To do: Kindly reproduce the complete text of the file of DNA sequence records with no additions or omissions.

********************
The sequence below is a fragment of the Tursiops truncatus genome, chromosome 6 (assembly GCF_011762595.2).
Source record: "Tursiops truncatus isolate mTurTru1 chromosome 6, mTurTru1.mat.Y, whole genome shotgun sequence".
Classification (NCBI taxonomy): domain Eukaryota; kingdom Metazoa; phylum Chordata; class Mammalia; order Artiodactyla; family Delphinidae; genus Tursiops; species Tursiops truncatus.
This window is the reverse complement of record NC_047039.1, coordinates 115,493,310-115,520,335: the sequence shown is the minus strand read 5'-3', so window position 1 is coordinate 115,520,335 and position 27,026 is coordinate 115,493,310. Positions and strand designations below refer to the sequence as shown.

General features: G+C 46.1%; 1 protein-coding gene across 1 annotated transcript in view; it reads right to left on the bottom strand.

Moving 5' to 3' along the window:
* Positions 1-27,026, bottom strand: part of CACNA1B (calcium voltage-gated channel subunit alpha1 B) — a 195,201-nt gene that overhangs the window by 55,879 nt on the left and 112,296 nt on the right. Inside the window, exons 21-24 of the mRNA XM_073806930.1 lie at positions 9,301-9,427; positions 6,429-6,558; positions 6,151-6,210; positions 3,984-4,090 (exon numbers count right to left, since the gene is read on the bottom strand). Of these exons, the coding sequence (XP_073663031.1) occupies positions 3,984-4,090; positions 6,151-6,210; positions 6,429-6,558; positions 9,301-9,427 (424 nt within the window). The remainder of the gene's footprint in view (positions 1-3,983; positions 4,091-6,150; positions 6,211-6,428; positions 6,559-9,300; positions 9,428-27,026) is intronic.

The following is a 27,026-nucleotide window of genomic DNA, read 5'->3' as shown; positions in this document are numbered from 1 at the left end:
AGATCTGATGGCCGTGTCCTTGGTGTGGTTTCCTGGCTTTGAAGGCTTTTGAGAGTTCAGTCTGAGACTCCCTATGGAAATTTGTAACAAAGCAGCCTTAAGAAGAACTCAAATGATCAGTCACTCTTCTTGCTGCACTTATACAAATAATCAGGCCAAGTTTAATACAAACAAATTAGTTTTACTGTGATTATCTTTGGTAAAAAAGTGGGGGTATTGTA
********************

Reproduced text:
The sequence below is a fragment of the Tursiops truncatus genome, chromosome 6 (assembly GCF_011762595.2).
Source record: "Tursiops truncatus isolate mTurTru1 chromosome 6, mTurTru1.mat.Y, whole genome shotgun sequence".
Classification (NCBI taxonomy): domain Eukaryota; kingdom Metazoa; phylum Chordata; class Mammalia; order Artiodactyla; family Delphinidae; genus Tursiops; species Tursiops truncatus.
This window is the reverse complement of record NC_047039.1, coordinates 115,493,310-115,520,335: the sequence shown is the minus strand read 5'-3', so window position 1 is coordinate 115,520,335 and position 27,026 is coordinate 115,493,310. Positions and strand designations below refer to the sequence as shown.

General features: G+C 46.1%; 1 protein-coding gene across 1 annotated transcript in view; it reads right to left on the bottom strand.

Moving 5' to 3' along the window:
* Positions 1-27,026, bottom strand: part of CACNA1B (calcium voltage-gated channel subunit alpha1 B) — a 195,201-nt gene that overhangs the window by 55,879 nt on the left and 112,296 nt on the right. Inside the window, exons 21-24 of the mRNA XM_073806930.1 lie at positions 9,301-9,427; positions 6,429-6,558; positions 6,151-6,210; positions 3,984-4,090 (exon numbers count right to left, since the gene is read on the bottom strand). Of these exons, the coding sequence (XP_073663031.1) occupies positions 3,984-4,090; positions 6,151-6,210; positions 6,429-6,558; positions 9,301-9,427 (424 nt within the window). The remainder of the gene's footprint in view (positions 1-3,983; positions 4,091-6,150; positions 6,211-6,428; positions 6,559-9,300; positions 9,428-27,026) is intronic.

The following is a 27,026-nucleotide window of genomic DNA, read 5'->3' as shown; positions in this document are numbered from 1 at the left end:
AGATCTGATGGCCGTGTCCTTGGTGTGGTTTCCTGGCTTTGAAGGCTTTTGAGAGTTCAGTCTGAGACTCCCTATGGAAATTTGTAACAAAGCAGCCTTAAGAAGAACTCAAATGATCAGTCACTCTTCTTGCTGCACTTATACAAATAATCAGGCCAAGTTTAATACAAACAAATTAGTTTTACTGTGATTATCTTTGGTAAAAAAGTGGGGGTATTGTA